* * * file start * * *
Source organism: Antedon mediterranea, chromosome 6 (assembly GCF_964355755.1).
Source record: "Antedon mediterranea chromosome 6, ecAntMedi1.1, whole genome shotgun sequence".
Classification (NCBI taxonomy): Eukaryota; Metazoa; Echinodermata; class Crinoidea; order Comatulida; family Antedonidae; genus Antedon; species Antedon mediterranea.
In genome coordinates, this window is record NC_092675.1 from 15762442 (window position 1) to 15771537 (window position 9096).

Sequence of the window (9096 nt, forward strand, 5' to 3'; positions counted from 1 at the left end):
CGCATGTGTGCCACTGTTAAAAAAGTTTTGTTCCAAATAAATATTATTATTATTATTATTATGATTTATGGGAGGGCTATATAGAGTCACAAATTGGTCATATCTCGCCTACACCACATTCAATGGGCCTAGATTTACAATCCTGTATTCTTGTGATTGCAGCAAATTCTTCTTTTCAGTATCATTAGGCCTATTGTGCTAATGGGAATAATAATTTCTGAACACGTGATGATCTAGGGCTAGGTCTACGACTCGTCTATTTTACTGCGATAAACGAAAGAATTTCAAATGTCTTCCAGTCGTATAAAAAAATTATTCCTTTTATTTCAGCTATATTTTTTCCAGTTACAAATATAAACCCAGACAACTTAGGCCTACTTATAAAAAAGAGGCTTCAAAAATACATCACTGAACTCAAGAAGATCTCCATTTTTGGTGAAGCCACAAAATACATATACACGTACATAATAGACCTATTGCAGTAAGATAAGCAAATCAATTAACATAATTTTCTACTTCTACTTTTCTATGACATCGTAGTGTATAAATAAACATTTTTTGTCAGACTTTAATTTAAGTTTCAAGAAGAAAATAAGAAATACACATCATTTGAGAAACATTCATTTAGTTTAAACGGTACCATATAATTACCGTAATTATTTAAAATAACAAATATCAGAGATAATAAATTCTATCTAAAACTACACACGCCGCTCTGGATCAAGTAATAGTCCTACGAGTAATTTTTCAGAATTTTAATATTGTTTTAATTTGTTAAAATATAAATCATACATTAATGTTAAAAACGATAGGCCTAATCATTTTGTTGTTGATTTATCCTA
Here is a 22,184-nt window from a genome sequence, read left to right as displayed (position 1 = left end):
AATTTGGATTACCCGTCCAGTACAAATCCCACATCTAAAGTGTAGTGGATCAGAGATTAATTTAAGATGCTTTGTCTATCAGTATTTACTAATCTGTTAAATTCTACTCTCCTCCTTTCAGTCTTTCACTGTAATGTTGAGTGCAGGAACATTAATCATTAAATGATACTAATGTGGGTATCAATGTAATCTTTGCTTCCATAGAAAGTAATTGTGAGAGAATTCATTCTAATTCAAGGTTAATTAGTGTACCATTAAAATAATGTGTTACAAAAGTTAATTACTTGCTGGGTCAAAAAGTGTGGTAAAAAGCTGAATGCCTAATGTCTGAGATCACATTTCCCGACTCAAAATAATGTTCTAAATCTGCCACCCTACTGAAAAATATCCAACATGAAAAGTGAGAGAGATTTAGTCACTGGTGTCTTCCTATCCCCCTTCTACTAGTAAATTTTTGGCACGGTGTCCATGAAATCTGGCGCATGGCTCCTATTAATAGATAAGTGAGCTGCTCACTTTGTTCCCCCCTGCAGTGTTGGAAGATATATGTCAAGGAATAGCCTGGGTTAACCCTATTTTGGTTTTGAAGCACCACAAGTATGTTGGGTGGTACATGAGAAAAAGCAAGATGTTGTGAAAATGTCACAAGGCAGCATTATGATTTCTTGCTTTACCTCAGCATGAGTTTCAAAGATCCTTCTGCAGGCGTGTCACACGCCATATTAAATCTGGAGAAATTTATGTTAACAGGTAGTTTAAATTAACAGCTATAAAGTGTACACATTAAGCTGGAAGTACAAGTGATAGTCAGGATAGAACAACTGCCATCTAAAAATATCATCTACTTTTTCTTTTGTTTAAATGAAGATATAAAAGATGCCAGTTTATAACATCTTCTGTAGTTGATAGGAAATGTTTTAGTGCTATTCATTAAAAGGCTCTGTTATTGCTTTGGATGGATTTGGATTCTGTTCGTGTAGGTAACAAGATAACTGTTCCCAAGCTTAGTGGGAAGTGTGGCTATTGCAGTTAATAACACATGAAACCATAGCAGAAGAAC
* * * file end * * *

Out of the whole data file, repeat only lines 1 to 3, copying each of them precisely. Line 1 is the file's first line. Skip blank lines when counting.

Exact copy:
Source organism: Antedon mediterranea, chromosome 6 (assembly GCF_964355755.1).
Source record: "Antedon mediterranea chromosome 6, ecAntMedi1.1, whole genome shotgun sequence".
Classification (NCBI taxonomy): Eukaryota; Metazoa; Echinodermata; class Crinoidea; order Comatulida; family Antedonidae; genus Antedon; species Antedon mediterranea.